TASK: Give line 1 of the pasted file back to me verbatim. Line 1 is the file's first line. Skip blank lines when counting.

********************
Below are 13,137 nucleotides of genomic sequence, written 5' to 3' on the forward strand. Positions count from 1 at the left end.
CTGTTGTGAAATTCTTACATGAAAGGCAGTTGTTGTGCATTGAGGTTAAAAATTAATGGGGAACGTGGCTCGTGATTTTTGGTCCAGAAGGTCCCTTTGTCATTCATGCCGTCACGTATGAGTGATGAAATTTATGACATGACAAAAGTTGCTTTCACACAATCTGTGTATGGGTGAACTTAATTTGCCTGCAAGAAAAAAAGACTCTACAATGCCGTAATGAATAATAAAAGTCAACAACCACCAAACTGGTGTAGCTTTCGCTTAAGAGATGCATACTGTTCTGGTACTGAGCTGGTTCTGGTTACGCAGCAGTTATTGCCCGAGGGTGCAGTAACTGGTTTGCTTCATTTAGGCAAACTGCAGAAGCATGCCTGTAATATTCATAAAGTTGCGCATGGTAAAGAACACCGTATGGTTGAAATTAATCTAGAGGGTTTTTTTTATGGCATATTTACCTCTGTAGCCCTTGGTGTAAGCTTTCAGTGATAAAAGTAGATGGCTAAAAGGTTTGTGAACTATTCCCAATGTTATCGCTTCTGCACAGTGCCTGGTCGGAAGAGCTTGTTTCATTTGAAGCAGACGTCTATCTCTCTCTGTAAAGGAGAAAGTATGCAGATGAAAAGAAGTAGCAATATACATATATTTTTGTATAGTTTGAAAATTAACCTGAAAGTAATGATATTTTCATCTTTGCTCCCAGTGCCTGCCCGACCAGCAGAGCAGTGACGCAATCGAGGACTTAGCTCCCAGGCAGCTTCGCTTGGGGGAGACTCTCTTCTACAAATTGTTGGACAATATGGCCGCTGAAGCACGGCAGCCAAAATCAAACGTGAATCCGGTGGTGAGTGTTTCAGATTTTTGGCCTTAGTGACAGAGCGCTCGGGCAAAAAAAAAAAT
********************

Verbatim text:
Below are 13,137 nucleotides of genomic sequence, written 5' to 3' on the forward strand. Positions count from 1 at the left end.